National Association of Realtors study shows that affordability ranks higher than pollution and crime in terms of concerns.
"Our survey found that people worry about affordable housing just as much as they worry about affordable health insurance and only slightly less than jobs and unemployment," NAR president Cathy Whatley says. Concern about housing (47%) ranked higher than pollution (31%) and crime (24%).
According to the study, 67% of Americans living in the top 25 housing markets are concerned about the cost of housing, both for-sale and rental, in their area. The public's concerns are well-founded. Although homeownership rates continue to rise, 14 million Americans pay more than 50% of their income for housing, and 17 million pay 30% to 50%, according to the 2003 State of the Nation's Housing report from Harvard University's Joint Center for Housing Studies.
The markets with a high percentage of "very concerned" citizens (right) might shock some builders. Houston, for instance, traditionally has been near the top in terms of affordability. The Housing Cycle Barometer, a quarterly update on affordability by John Burns Real Estate Consulting, helps explain the possible shift in perception. Burns compares current housing cost appreciation with income and job growth in a market, and then grades it according to the market's historical affordability. Burns points out that while a market such as Houston still might rank well in national comparisons, high appreciation and high construction activity can concern people.
Burns' research largely corroborates the NAR findings, as he sees a moderate to cautious short-term outlook for every top 10 market except Washington and Philadelphia.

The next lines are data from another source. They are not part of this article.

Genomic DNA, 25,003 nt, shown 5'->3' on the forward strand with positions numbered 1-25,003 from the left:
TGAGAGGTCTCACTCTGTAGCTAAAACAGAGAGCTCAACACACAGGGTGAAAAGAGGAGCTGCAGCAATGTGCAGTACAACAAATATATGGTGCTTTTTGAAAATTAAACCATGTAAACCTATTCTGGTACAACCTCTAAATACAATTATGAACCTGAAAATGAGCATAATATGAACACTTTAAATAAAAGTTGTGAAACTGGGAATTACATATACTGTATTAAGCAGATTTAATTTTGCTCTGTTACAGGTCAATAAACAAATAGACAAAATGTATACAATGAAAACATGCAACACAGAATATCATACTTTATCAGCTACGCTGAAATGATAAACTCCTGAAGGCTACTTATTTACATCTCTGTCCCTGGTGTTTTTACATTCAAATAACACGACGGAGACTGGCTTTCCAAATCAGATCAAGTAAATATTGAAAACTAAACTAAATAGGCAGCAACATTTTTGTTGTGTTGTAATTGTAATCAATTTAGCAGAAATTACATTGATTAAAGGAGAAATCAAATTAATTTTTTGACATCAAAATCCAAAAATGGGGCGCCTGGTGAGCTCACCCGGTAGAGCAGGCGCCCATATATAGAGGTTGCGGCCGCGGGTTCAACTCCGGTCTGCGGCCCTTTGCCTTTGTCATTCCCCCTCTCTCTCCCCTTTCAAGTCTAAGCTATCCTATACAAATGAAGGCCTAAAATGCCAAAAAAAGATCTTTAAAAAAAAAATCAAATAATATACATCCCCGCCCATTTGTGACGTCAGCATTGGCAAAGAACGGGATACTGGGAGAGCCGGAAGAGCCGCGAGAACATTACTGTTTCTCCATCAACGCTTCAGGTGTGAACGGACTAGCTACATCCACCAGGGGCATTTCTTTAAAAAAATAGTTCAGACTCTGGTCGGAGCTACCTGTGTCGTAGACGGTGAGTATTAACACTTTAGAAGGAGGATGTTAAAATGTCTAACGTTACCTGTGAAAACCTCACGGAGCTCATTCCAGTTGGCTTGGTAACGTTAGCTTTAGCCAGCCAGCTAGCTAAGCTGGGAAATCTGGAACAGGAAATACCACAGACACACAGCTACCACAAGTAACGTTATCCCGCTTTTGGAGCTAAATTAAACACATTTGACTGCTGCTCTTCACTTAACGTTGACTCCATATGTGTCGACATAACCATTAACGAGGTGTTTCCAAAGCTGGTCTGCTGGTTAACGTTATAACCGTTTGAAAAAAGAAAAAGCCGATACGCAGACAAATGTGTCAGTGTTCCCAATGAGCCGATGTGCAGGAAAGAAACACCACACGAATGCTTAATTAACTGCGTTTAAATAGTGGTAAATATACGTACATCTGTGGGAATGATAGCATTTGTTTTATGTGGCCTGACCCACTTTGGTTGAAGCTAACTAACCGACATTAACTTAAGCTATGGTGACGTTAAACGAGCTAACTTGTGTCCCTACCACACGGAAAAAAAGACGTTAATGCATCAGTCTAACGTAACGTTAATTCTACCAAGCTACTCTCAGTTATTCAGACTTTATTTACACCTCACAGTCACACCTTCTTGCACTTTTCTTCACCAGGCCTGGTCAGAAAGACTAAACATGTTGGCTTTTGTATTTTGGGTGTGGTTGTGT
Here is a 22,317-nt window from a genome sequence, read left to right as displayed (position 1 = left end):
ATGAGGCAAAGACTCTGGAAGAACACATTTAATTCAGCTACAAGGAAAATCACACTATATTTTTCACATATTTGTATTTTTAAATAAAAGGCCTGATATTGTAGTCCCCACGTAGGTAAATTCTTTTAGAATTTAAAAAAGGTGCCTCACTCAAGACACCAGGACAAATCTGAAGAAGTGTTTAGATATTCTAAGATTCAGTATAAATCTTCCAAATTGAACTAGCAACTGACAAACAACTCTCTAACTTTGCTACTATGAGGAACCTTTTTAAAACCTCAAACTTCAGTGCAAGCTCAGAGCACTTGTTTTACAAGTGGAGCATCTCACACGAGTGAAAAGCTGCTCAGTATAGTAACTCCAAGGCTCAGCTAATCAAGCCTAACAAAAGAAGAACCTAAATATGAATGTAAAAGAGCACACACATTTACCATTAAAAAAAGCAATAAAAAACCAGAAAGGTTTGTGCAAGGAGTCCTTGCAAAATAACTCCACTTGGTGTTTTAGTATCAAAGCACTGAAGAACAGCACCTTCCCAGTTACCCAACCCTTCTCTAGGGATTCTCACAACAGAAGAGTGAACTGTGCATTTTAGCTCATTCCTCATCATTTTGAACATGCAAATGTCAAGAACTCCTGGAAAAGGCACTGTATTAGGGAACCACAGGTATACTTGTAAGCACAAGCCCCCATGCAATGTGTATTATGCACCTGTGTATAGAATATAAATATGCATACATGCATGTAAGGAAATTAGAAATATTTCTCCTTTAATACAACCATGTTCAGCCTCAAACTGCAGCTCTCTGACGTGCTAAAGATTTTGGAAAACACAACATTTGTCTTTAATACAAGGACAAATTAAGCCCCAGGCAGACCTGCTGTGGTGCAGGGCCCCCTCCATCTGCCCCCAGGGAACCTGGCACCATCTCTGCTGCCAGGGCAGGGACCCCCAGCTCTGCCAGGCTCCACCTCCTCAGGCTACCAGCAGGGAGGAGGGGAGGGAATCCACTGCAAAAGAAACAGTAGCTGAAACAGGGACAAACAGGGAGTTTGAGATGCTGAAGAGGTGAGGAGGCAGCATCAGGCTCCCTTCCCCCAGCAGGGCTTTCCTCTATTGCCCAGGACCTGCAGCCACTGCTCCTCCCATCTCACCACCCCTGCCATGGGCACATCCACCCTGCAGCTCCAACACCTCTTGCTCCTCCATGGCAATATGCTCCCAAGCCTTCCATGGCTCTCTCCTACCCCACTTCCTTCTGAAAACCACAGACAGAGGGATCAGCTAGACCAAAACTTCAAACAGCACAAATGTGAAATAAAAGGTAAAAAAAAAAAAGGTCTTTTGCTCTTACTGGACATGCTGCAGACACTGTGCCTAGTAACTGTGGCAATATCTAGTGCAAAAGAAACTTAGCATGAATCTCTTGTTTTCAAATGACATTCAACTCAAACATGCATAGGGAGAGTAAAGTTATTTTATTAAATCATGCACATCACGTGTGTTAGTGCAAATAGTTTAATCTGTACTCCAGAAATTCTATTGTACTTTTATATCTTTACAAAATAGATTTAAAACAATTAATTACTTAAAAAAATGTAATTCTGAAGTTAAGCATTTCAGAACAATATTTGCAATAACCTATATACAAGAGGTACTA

What Are the Concerns?
NAR survey respondents cited a down payment and closing costs, property taxes and job security as the chief barriers to affordable housing. Most builders would say land costs, the approval and permitting process, and labor and material costs, but consumer perceptions of affordability are personal and directly related to abil-ity to pay rather than underlying factors that affect the cost of a home.
"When you're looking to buy a house, you ask yourself two questions," says Mario Procida, president and CEO of Procida Realty & Construction Corp. in New York. "Do I have enough money in the bank, and can I get mortgage approval?"
Procida, who builds market-rate and affordable housing in New York and New Jersey, says buyers look at the monthly cost of owning a home more than the sales price.
While 36% of the survey respondents said they worry about their ability to ever own a home, more were concerned about having to live in undesirable locations (47%) or endure long commutes to get to work from affordable areas (42%).
The most prevalent fear expressed in the NAR study - by 62% - is that the cost of housing is getting so high that teachers, police and firefighters won't be able to live near where they work.
A majority said governments should be responsible for getting affordability on track, with 71% saying it should be a higher priority. And 82% said they would support building affordable homes in their area if they fit with the community and are aesthetically pleasing.